W&M > VIMS > CCRM > Education > Garden Club Scholarship

Garden Club Scholarship

Alysa Remsburg
Department of Zoology
University of Wisconsin-Madison
430 Lincoln Drive
Madison, WI 53706
email: remsburg@wisc.edu

Alysa Remsburg I am a PhD dissertator at the University of Wisconsin-Madison.  I grew up near the forests and lakes of western Michigan, completed my Bachelor's degree at Wittenberg University in Ohio, and my Master's degree at UW- Madison.  While my M.S. research on leaf litter decomposition allowed me to explore ecosystem ecology in Yellowstone National Park, it was my side project on leaf litter mites that reminded me of a passion for animal responses to habitat alterations.  Concern for ecological changes occurring closer to my home led me to my current dragonfly research, based at the Long-Term Ecological Research station in northern Wisconsin.

As vegetation clearing accompanies shoreline development, more information is needed about the consequences for wildlife.  Promoting wildlife habitat is stated as one reason for enactment of shoreline vegetation buffer requirements, although few published studies support this goal. Dragonflies and damselflies (order Odonata) may be among the first organisms affected by habitat changes because they are excellent dispersers, and generalist predators during both the aquatic larval stage and aerial adult stage.  Their complex life history and appeal to both students and land owners inspire me to pursue a teaching and research career involving odonates.  Dependence of these predators on vegetation is just one of the critical links that fascinates me about ecology.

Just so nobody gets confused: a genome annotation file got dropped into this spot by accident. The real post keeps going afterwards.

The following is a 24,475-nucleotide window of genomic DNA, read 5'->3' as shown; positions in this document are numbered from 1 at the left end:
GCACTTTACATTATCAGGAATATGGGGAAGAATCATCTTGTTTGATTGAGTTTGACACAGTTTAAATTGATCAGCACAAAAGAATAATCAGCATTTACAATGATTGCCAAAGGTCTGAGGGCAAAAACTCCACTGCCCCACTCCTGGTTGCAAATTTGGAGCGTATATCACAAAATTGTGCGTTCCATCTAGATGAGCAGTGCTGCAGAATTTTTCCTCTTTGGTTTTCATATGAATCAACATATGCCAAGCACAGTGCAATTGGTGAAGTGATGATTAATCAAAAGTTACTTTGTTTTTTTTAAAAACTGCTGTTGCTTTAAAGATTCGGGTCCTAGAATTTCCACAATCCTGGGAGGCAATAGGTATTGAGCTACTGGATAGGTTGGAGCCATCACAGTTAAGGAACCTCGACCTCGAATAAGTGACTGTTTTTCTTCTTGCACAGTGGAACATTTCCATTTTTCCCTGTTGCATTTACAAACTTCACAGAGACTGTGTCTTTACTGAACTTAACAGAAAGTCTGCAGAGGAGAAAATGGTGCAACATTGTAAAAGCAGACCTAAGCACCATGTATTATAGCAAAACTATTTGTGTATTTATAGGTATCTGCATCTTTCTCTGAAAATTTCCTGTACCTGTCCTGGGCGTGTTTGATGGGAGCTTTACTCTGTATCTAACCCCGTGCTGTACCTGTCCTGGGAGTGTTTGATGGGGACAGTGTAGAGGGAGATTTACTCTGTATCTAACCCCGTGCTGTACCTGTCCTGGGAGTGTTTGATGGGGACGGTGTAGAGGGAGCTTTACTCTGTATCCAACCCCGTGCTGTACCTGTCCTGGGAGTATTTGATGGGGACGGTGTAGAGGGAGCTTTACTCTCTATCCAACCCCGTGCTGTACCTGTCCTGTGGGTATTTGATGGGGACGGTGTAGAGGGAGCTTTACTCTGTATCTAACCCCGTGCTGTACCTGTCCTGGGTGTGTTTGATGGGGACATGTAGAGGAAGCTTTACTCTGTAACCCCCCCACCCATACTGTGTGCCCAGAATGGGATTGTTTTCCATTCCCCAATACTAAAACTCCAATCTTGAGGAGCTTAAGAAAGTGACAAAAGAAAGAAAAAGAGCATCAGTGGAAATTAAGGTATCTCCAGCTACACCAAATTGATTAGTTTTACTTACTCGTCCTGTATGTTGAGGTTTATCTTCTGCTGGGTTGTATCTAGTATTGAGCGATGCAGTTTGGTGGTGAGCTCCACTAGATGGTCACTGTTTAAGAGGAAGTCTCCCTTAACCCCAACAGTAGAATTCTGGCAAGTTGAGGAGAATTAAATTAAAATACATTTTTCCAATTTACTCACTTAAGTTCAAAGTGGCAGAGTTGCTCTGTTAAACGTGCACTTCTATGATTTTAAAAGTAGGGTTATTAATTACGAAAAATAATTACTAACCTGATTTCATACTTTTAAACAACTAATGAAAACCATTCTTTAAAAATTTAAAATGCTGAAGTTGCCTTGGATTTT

Alysa in the fieldRiparian zones are hotspots for both biodiversity and housing development.  I study how shoreline and aquatic vegetation influences dragonfly and damselfly (order Odonata) community composition.  My current field experiment tests whether cattails and other wetland plants affect odonate territoriality, diversity, and oviposition.  Field treatments consisting of potted plants will be rotated among four lawn sites on at least 20 independent observation days so that cattail effects on odonate behavior can be isolated from other environmental features. Preliminary observations suggest that damselflies congregate at sites with cattails, and female dragonflies oviposit more frequently when the lawn sites contain cattails.  This experiment can help explain why previous survey results showed more odonate larvae near lawn sites with tall shoreline plants than next to lawns manicured to the water's edge.  Minor landscaping changes can thus potentially influence densities of these ecotone species.



Crimson-winged whiteface dragonfly